Carbon Benefits Project: Modelling, Measurement and Monitoring (GEF-CPB)
Review workshop for the GEF of the tools developed by the CBP (Voi, 13-16 Sept. 2012). Photo: Niels Batjes
Review workshop for the GEF of the tools developed by The Carbon Benefits Project (Nairobi and Voi, Kenya, 10-16 Sept. 2012)
The Scientific and Technical Advisory Panel (STAP) of the Global Environment Facility (GEF) has lead two workshops in Kenya in September 2012. The first meeting was a scoping workshop for the GEF on soil organic carbon for global benefits aimed at providing the evidence base for the future strategy of the GEF land degradation focal area (UNEP, Nairobi, 10-12 September 2012) . Subsequently, STAP and UNEP lead a review meeting of the tools developed by the UNEP-GEF co-funded Carbon Benefits Project (Voi, 13-16 September 2012) aimed at evaluating the CBP tools for their usefulness, efficiency, and applicability. STAP and UNEP defined recommendations that contribute to the validation of the tools and their potential uptake by GEF projects, and wherever possible by other partners.
The CBP project is being implemented by UNEP’s Division of Global Environment Facility Coordination (DGEF) and executed by UNEP’s Division of Early Warning and Assessment (DEWA) in association with two scientific consortiums, a Modelling Component led by Colorado State University (CSU) and a Measurement and Monitoring Component led by WWF.
The CBP consortium has developed scientifically rigorous, cost-effective tools to establish the net carbon benefits of sustainable land management interventions in terms of protected or enhanced carbon stocks and reduced greenhouse-gas emissions. The component led by CSU has developed three options for assessing the C benefits and greenhouse gas emissions of a project: a) Simple assessment—suitable for a quick assessment at any stage, including proposals; b) Detailed assessment—suitable for detailed reporting in projects with a reasonable focus on climate change mitigation; c) Dynamic or Complex modeling option—for users with a scientific background who wish to model carbon stock changes in projects with a carbon focus. The CBP-system is applicable at various levels of scale, from national level to the project level, and will be made available freely by UNEP as a web-accessible system by mid 2013.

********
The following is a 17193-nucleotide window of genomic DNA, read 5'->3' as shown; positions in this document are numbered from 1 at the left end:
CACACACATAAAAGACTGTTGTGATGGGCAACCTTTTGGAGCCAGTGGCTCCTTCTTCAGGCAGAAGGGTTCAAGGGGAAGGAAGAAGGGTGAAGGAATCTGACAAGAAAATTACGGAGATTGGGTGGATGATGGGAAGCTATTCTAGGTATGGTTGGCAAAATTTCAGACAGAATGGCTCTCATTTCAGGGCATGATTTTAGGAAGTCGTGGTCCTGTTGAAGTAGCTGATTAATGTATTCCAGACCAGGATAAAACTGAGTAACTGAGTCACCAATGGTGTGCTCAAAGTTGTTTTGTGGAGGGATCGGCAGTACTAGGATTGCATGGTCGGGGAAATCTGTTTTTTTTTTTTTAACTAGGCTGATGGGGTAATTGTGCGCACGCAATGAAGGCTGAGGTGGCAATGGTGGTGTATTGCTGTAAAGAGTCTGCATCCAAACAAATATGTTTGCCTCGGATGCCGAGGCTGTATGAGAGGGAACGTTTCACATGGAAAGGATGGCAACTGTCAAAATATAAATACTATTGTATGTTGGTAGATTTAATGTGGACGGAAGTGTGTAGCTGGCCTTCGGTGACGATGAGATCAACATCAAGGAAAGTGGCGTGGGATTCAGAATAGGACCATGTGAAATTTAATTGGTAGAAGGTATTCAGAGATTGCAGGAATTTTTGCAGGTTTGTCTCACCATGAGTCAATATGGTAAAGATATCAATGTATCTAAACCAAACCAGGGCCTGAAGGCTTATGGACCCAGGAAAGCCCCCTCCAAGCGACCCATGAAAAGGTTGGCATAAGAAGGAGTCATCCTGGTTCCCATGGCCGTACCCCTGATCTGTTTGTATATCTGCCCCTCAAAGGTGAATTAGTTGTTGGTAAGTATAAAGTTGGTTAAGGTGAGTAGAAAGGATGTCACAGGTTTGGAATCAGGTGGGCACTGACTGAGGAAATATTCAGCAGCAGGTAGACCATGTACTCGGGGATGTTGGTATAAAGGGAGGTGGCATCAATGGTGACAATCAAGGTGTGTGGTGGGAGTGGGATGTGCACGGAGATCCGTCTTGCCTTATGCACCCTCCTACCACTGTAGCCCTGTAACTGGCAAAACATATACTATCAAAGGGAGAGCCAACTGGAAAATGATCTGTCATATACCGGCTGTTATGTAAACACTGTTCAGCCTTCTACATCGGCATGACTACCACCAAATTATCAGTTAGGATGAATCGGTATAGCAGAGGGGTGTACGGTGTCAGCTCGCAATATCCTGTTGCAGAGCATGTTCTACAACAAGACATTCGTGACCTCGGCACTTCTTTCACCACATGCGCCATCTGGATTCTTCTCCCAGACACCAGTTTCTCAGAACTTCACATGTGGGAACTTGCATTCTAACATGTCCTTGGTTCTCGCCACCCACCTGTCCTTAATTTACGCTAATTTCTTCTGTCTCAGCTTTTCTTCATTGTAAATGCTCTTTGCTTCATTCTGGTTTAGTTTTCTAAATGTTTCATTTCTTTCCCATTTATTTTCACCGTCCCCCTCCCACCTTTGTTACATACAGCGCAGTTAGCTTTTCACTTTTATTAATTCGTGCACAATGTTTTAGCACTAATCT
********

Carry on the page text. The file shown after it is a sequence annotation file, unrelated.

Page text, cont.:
Within the Modelling Component , ISRIC - World Soil Infromation provided global soil information for carbon stock assessment across the range of world climate zones, soil types and land use - derived from legacy data. These are required for at minimum IPCC Tier I, or national scale, level inventory assessments using the simple assessment option of the CBP system in data poor regions. More detailed data, derived from field monitoring and long-term chronosequence studies, are needed at project-level to verify projections of the process-based models; such data sets will be compiled and used for model validation by the respective test case partners.
Ultimately, the CBP-system will help project managers quantify carbon as a global environmental benefit in natural resource management projects and should enable developing countries to engage in the emerging carbon-offset markets with sustainable land management and land use activities. The system will be applicable across the full portfolio of land use projects implemented by the GEF Agencies. The system will also assist land use carbon project developers in selecting methods that combine livelihood benefits with climate change mitigation benefits.